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Draft Self-Government Code


Nino Devidze

On December 13, Parliament of Georgia passed the new bill on self-governance through first hearing. The bill, which aims at complying main principles of the European Charter on Local Self-Governance with the Georgian reality, intends to establish administrative arrangement of the Georgian territory and absolute self-governance via elections. 

According to the proposed bill, number of self-governing cities will be increased for the upcoming 2014 self-governmental elections. Besides five self-government cities (Tbilisi, Rustavi, Kutaisi, Poti and Batumi), the following cities will also receive the status: Telavi, Mtskheta, Gori, Akhaltsikhe, Ambrolauri, Ozurgeti and Zugdidi.
Population of the self-governing cities will be able to elect their mayors and district governors. According to the current edition of the law, mayors and district governors of the self-governing towns except Tbilisi are appointed by the chairmen of the municipal board based on the consent of the majority of board members.

The project lists procedures of declaring mistrust to the mayor and district governor. Mistrust is declared and mayor/district governor is resigned from the positions based on the initiative of more than half of board members and based on the written petition of at least 20% of registered voters. 

Part of public organizations criticized this part of the draft law. ISFED, Transparency International Georgia and Young Lawyers’ Association spread joint statement, where they underlined that the proposed bill undermines the significance of the elected mayors and district governors.

Elene Nijaradze of the ISFED said the authority of the municipal board to declare mistrust to the district governor/mayor contradicts the principle of direct election: “Similar authority disregards the principle of elections and the idea of the development of self-government institute. Besides that, resignation of the mayor/district governor according to this rule contradicts the will declared by the population and it might create politically instable environment because they might represent different political parties and it increases possibility that municipal board will actively use the mistrust mechanism.”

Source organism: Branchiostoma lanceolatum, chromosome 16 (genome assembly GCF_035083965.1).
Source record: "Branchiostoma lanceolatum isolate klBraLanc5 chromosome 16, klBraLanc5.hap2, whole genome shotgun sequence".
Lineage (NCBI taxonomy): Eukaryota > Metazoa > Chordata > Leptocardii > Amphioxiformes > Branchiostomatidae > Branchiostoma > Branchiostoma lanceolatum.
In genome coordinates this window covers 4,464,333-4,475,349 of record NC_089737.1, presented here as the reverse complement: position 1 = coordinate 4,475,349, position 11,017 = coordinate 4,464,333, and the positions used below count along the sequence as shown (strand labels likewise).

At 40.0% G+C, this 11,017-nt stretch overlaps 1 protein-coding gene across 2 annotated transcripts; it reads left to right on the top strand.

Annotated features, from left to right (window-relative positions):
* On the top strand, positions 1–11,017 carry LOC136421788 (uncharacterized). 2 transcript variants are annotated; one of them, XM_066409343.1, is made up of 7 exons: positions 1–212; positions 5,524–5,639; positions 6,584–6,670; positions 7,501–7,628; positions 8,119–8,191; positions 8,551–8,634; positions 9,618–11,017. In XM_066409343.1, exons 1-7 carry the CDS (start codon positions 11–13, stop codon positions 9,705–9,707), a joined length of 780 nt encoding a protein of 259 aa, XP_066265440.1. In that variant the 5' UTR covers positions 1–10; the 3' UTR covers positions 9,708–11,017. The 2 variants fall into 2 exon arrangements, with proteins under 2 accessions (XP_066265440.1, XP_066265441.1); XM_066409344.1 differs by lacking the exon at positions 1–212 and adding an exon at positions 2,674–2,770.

In accordance to the draft-law, regional governors will be appointed by the government. Initially, the bill intended to create regional councils, whose members will be representatives of the municipal boards from the region. According to the bill, regional governors were accountable not only to the government but to the councils too, which had authority to request positional responsibility of the regional governors before the government. However, this part of the law caused concern of the society. Patriarch of Georgia responded to the issue and noted that regional councils might encourage separatism and give push to the disintegration of the country. “If it is adopted, it will lead us towards disintegration of Georgia. I want to kindly request the Parliament and Government of Georgia to consider this threat and not to harry up in passing the law,” Ilia II said. Finally, the bill authors removed this part from the document. 

MP Tamar Kordzaia from the parliamentary majority criticized the Patriarch’s statement and noted that Ilia II interferes in the government’s functions. “When Patriarch calls on the government to be cautious and not to hurry up when adopting the Self-Government Code, he would also consider the risk caused by his statements after preaches.”

Ministry of Regional Development and Infrastructure said establishment of public councils was postponed and the government will return to this topic before 2015 by all means. As for the financial maintenance of the local self-governments, the Ministry intends to elaborate relevant draft-law by September 2014. 
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